New light at Porteau Cove obscures view for local stargazers

Jan 10 2020, 12:59 am

Some Metro Vancouver stargazers say a new light at Porteau Cove Provincial Park obscures the view of the night sky at the important stargazing destination.

Joel Lagemaat, an astro-photographer who enjoys night photography, said he drove past Porteau Cove on January 3 and noticed a strange light. When he went to investigate, he found a floodlight-type contraption pointed at the pier.

“If you’re standing out on the pier, any view to the east towards the mountains is just washed out by this bright light,” he said.

Porteau pier

The new light illuminates the pier too harshly, stargazers say. Photo courtesy of Joel Lagemaat.

Stargazers need a dark environment in order to see the beauty of the night sky, he explained. Light pollution like this ruins the experience for them.


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Leigh Cummings, light pollution chair for the Vancouver chapter of the Royal Astronomical Society of Canada, said the council is aware of the problem light at Porteau Cove. Its brightness, glare, and lack of an on/off switch present problems for stargazers.

“This light compared to the old one is absolutely horrible,” Cummings said. “You almost have to have someone hold a shade up for you when trying to look through a telescope.”

Porteau Cove is a key destination for Metro Vancouver stargazers, Cummings added, because it offers a dark and wide view of the night sky. To find a similar-quality viewpoint, he said you’d have to go as far as the Cariboo or Pemberton.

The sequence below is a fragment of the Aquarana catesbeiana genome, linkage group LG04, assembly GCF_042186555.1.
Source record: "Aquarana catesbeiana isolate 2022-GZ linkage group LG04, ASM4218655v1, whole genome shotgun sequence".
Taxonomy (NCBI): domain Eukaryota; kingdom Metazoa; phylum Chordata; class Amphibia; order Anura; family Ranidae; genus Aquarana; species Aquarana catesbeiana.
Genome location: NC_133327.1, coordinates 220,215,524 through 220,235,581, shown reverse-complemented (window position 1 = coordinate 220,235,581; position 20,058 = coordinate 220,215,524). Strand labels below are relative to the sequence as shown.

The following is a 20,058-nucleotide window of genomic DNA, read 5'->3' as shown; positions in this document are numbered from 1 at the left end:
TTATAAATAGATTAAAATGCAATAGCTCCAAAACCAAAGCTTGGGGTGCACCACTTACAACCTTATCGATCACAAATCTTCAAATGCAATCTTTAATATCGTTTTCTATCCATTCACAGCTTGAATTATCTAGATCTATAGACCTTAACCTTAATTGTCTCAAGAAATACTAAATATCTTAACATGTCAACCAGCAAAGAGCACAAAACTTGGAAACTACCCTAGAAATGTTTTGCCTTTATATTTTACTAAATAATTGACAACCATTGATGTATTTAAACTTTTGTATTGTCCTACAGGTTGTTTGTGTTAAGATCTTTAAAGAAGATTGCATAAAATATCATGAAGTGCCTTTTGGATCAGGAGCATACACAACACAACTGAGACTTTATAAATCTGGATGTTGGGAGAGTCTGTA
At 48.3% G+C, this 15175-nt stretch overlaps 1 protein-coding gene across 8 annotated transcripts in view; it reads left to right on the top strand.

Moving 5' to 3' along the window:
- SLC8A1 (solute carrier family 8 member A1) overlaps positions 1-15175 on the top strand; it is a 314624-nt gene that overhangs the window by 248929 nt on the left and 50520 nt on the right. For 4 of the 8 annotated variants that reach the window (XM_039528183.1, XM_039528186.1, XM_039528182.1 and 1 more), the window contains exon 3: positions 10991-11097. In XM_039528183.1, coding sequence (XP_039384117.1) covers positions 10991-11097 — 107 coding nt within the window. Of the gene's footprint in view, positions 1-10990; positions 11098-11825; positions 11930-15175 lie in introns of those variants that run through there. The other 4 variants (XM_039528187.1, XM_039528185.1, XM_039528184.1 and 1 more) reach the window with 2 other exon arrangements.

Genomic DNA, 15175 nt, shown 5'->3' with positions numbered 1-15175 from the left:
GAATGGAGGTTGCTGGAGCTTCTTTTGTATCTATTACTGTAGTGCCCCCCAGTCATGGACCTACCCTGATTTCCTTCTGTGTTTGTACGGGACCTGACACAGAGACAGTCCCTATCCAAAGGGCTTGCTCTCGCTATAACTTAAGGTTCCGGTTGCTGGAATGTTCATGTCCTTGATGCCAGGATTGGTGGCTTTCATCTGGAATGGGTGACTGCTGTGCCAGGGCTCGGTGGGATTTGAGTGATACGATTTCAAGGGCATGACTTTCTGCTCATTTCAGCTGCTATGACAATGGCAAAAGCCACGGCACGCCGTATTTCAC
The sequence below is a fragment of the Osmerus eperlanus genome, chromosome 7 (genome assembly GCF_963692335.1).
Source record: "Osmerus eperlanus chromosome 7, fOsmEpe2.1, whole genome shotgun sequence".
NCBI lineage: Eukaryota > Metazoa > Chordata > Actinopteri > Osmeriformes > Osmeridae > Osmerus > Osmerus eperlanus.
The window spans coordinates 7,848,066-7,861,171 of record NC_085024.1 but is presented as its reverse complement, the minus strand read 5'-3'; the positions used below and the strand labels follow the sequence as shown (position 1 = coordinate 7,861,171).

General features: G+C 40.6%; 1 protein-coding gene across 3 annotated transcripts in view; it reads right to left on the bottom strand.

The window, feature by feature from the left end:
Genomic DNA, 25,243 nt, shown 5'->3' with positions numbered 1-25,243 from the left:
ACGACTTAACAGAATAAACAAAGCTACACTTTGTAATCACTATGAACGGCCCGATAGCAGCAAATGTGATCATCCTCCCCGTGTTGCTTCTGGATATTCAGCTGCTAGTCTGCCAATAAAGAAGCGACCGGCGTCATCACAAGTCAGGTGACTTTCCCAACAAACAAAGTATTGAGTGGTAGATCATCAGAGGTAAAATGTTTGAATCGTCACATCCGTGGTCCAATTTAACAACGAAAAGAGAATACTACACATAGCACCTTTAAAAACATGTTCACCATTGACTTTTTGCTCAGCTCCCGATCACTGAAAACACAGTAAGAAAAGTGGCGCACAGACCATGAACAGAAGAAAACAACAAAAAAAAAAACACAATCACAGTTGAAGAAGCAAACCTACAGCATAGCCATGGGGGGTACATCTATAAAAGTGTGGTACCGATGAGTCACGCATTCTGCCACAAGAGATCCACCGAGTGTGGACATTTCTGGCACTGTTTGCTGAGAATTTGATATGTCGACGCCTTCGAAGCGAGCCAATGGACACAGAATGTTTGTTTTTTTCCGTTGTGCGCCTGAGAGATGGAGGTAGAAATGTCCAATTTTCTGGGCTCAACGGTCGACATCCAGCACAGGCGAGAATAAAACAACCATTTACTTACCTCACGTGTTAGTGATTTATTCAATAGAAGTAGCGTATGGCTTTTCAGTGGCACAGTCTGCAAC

“There’s a community built around there. I’ve met a lot of different photographers just by randomly going to Porteau Cove,” Lagemaat added.


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Cummings also said having a bright light close to the water could aggravate marine life. He explained fish are drawn to lights at night, and this light could bring them closer to the surface, where they’re an easier target for predators.

BC’s Ministry of Environment and Climate Change Strategy told Daily Hive there is a “standard street light” in the Porteau Cove parking lot. It’s there for park security and public safety, a spokesperson said.

Staff are looking into getting a dampener installed to direct the light downward and “mitigate light pollution while being mindful of public safety,” the spokesperson said.

Cummings and Lagemaat both suggested lighting alternatives such as low-level lights on the ground or a light with a timer on it.

“I’m hoping they’ll just go, ‘Oh, we made a mistake’ and want to fix it,” Cummings said.

Overall, RASC wants to have more parks in the province designated to Dark Sky Preserves or Urban Sky Parks. These locations meet standards for low light pollution and allow astronomers clear views of stars and planets in the night sky.

Megan DevlinMegan Devlin

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